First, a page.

Fresh off a $3 million funding round, Stratatech Corp. plans to begin Phase IIb clinical trials of its genetically engineered human skin substitute.
The Madison, Wis.-based company said it plans to begin the trials of its StrataGraft skin substitute, which is designed for patients suffering from burns or other severe wounds, during the second half of this year. The company shared its plans when it announced the funding round this week, first reported in early April by MedCity News.
The trial’s goal is is to assess the efficacy of StrataGraft tissue in healing severe burns and wounds that otherwise would require multiple skin grafts. The company markets StrataGraft as a temporary wound cover that promotes healing by a patient’s own cells. The skin substitute also prepares a patient’s wound to receive graft of the patient’s own skin, according to Stratatech.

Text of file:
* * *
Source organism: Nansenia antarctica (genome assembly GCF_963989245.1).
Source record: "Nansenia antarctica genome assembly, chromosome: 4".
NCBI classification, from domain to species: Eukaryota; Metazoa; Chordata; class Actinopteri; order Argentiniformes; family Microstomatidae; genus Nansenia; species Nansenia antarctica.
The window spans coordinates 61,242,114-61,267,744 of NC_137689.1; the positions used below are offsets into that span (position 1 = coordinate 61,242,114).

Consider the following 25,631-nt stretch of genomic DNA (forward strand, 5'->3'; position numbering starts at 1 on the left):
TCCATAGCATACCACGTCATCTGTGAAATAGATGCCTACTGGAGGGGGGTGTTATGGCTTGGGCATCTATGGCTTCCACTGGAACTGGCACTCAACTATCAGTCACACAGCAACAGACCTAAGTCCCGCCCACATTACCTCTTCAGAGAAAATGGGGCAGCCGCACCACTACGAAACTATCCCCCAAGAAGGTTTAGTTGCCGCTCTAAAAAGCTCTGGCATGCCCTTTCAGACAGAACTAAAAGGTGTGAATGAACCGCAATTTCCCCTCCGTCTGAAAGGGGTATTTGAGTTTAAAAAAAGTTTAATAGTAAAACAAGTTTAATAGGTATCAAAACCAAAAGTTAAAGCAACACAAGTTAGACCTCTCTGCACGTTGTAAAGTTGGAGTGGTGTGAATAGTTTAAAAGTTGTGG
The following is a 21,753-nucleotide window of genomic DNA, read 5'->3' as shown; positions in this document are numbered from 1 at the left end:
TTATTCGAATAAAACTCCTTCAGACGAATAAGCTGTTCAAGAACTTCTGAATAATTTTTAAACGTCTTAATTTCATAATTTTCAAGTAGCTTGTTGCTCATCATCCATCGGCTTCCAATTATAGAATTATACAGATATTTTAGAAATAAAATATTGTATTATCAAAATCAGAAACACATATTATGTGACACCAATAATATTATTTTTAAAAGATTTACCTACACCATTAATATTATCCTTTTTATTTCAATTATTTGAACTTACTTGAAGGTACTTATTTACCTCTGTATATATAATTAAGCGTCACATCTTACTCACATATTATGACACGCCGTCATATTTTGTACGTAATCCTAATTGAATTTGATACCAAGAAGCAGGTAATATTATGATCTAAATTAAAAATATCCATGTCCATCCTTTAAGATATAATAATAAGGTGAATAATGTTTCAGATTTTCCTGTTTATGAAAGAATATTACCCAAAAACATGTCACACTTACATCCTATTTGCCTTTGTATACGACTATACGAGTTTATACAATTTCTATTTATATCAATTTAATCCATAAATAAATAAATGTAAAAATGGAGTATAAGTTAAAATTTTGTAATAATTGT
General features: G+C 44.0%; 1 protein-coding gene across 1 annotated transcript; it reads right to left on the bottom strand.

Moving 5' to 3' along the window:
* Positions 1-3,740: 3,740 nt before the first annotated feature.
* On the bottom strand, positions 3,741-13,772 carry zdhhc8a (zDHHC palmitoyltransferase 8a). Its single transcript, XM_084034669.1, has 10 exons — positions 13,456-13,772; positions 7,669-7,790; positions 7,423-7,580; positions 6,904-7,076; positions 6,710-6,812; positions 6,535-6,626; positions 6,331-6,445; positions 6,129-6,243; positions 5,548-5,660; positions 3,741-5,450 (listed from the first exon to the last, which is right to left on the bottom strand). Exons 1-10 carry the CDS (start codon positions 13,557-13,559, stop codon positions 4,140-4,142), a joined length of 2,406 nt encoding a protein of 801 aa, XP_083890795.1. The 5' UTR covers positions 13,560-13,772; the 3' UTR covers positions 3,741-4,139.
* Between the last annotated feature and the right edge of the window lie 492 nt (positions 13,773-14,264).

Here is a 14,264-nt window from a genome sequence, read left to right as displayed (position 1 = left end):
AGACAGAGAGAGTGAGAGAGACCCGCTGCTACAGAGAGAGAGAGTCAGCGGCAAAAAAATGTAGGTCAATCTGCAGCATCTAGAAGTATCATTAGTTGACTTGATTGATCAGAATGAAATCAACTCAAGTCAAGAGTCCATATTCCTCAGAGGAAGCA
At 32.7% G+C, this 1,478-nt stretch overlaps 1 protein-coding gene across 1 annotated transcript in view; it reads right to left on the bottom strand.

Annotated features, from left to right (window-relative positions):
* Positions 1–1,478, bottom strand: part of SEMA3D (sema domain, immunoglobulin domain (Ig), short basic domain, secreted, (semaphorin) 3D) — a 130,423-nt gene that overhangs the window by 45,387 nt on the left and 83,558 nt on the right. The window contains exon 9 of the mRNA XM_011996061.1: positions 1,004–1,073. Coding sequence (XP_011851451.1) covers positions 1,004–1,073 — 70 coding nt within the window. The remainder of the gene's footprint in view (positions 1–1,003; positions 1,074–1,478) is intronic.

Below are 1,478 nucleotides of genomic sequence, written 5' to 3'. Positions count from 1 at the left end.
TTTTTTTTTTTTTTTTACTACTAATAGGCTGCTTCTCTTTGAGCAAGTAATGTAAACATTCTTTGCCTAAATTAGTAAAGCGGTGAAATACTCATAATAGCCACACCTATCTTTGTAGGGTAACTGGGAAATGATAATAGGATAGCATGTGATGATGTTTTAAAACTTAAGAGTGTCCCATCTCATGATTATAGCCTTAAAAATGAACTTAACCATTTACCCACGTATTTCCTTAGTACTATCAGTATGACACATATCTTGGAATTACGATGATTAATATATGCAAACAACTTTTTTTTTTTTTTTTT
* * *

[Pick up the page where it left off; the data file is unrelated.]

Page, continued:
Serious burns or chronic wounds are often treated with skin from cadavers, but that can lead to infection or rejection of the cadaver tissue. Stratatech touts its technology as safer and more effective than cadaver skin.
The funding, from the sale of convertible debt, was raised from existing angel investors.
Stratatech was founded in 2000 by Lynn Allen-Hoffman, a University of Wisconsin pathology professor. Allen-Hoffman didn’t immediately return a call seeking comment.